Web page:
Title: Kaczynski Is Solitary Again, but With Amenities in 'Supermax' Prison
Topic: news stories
Date: July 4, 1998; Page A16
Source: washingtonpost.com. By the Associated Press.

FLORENCE, Colo.—His freedom is gone, yet Theodore J. Kaczynski's new home at the Supermax federal prison is a step up when it comes to living conditions.

After spending the better part of three decades alone in a cramped, crude cabin in the Montana woods, the killer known as the Unabomber now has a shower, toilet, electric lamp, concrete desk and stool, cigarette lighter and a 13-inch television. His cell is slightly larger than the cabin. Kaczynski can order books, from novels to law texts, from an extensive library without ever leaving his climate-controlled abode.

Breakfast, lunch and dinner are delivered to his cell, and he may choose from several culinary options for each meal. He receives freshly laundered bedding and clothing, including prison-issue khakis, three times a week.

Still, the United States Penitentiary, Administrative Maximum Facility, which squats menacingly amid the parched scrubland of southern Colorado, was designed to house "the folks who simply cannot function in open institutions," said research analyst Tom Werlich.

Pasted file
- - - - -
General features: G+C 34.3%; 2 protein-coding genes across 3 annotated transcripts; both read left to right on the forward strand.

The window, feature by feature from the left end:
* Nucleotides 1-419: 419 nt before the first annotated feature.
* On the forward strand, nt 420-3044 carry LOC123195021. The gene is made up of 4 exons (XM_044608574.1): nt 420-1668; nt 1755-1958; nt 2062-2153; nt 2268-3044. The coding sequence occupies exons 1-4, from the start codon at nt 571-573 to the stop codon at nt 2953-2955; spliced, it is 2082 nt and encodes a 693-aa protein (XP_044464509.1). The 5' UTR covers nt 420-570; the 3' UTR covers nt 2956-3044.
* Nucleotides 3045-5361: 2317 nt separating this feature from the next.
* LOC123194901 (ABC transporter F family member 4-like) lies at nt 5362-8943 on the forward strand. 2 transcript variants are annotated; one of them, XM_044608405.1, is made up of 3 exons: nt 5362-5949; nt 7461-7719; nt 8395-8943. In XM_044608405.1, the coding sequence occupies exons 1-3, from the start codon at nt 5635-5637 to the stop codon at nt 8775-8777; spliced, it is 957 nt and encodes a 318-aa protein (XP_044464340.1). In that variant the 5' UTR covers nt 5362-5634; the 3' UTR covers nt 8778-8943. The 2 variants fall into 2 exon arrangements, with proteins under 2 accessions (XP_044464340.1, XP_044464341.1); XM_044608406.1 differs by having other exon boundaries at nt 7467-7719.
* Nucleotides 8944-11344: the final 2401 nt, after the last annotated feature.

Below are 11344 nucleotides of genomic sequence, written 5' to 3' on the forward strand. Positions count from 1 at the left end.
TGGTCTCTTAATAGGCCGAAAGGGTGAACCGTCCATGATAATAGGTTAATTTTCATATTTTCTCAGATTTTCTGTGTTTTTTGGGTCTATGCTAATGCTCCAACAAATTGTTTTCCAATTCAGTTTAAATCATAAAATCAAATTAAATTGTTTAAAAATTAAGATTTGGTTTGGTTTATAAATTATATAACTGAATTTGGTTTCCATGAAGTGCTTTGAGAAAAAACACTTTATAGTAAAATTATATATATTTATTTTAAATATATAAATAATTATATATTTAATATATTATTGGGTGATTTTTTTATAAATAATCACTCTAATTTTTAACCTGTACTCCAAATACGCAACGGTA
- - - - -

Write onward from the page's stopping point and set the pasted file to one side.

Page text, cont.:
It is considered the most secure prison in the nation. More than 22 percent of the prison's charges are men who have murdered fellow inmates at other federal institutions. More than 35 percent have been involved in violent attacks on prisoners or staff members elsewhere.

Others, like Kaczynski, Oklahoma City bomber Timothy J. McVeigh and World Trade Center bombing mastermind Ramzi Yousef, are housed here based on their original offenses and fears they could plan similar crimes from prison.

The three men have no contact with one another or other inmates, and are shackled and accompanied by at least two guards every time they leave their cells, which is for no more than two hours a day.

Kaczynski was sent to Supermax last month after he pleaded guilty to being the elusive Unabomber, whose homemade bombs killed three people and injured 23 others between 1978 and 1995.

Supermax is just one of four federal prisons that make up the sprawling Federal Correctional Complex, a modern collection of buildings in the barren foothills west of Pueblo, in south-central Colorado. It sits in the rear of the complex, a fortress ringed by guard towers, wrapped in razor wire and eyed by electronic surveillance cameras. Some call it "the Alcatraz of the Rockies," referring to the former penal island in San Francisco Bay.

The $190 million Supermax was completed in 1994 to house the "worst of the worst," who previously lived at a maximum security facility in Marion, Ill. The Marion facility replaced Alcatraz, which closed in 1963 and now is a tourist attraction and historical landmark.